Gear, Gear, and Just Some More Gear!

One might think that all these gear posts can get monotonous, but since you are reading this you know that gear might be the most interesting thing talked about between hikers. I have the wonderful privilege of working at REI in Rochester, so I get to talk a lot of gear, and it never gets old! Over the past few years, I have slowly accumulated the gear I will take on this journey. Many of the items were gifts from family and everything else is things I had already or things I purchased myself at REI.

Classic gear pic for a classic gear post.

The Big Three

The big three includes a hiker’s shelter, seep system and pack.

Pack

On this hike, I will be carrying all my “stuff” in the Osprey Lumina 45. This pack rocks! It is a woman’s specific design, which works well for my smaller frame. The pack also is one of Osprey’s lightest designs, coming in at about one pound, 12 ounces, which was definitely a selling point, and even with the lighter design, it is still extremely structured, which I like just because it is more familiar. The one downfall of this pack is that there are no hip pockets; this is to save weight I know, but where in the world am I supposed to put my snacks? So, to make up for the lack of hip pockets I invested in a stylish fanny pack from Patagonia. The fanny pack weighs in at about 3.2 ounces.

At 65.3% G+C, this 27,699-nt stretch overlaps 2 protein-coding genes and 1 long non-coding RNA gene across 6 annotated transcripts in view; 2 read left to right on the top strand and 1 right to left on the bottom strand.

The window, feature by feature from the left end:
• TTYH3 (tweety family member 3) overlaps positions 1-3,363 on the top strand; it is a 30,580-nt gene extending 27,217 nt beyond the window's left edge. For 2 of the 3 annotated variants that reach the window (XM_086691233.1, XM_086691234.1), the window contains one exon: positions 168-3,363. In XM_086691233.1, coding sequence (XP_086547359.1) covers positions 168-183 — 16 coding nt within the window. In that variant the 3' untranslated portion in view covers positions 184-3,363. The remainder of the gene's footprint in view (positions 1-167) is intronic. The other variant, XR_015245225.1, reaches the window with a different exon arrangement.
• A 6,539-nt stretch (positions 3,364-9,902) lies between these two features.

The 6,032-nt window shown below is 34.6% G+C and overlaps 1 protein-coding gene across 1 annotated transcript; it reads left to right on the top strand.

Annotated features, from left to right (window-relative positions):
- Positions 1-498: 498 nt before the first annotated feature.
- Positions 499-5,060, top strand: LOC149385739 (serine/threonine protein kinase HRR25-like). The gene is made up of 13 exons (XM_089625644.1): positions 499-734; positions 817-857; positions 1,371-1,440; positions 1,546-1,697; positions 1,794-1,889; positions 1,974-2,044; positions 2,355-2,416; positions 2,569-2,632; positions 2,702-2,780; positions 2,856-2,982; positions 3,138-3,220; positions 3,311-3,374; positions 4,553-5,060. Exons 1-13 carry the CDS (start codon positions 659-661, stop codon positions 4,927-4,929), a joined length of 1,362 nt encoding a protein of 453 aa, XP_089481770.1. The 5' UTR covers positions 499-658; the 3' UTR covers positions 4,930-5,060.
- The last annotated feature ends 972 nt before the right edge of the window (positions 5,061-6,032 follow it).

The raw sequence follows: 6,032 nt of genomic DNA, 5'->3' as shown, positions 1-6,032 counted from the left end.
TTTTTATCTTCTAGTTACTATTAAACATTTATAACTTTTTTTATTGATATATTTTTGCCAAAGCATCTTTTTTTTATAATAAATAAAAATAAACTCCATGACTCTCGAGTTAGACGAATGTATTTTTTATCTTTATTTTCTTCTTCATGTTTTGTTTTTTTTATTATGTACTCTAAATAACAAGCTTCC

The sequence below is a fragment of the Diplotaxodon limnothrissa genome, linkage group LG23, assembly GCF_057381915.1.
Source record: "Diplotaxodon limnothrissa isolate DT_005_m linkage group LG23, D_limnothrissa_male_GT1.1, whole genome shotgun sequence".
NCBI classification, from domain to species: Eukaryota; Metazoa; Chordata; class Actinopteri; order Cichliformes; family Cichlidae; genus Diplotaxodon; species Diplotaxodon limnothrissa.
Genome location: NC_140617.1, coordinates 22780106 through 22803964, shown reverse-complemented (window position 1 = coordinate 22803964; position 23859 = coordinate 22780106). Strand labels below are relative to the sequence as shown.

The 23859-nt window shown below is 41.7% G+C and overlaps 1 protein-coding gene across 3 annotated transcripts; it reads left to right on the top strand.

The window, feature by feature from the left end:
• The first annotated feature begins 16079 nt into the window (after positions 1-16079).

Sleeping System

Because I am young I am feeling like I can get away with just taking my trusty Therm-a-Rest Z Lite pad. OK, so it’s not just being young that has led me to stray from the inflatable sleeping pads. First, I am lazy and know that I will likely not wish to blow up or fold the pad each evening and morning. Second, when I get sleepy I get careless. Taking this fact and the fragility of inflatable pads into account I have come to the decision that I would probably end up popping the pad. And third, I absolutely can not stand the crinkling of the inflatable pads! Keeping the need for a good night sleep on the trail in mind, I have money set aside to buy myself a new (inflatable) pad if I find the Z Lite does not provide adequate comfort.

For my sleeping bag, I will take the Hyper Cat Sleeping Bag from The North Face that I got for my 16th birthday. Weighing in at 1lb 14oz the Hyper Cat is pretty lightweight for a synthetic bag. When picking out this bag I went with the synthetic material because it is easier to wash, keeps you warm when it is wet and something about sleeping in feathers kind of freaks me out. Other than the synthetic fill there are a few more things I love about this bag; the zipper goes down the center, the zipper glows in the dark and I feel like a caterpillar in a little blue cacoon!

Shelter

For the sake of ease and familiarity, I have chosen to stick with a tent for this hike. The tent I will call home for the duration of my hike is the Big Agnes Fly Creek HV UL 2 mtnglo. This tent weighs about 2lbs 6oz and its footprint weighs about 4oz. The “mtnglo” feature of this tent kind of rocks – it is like having built-in fairy lights!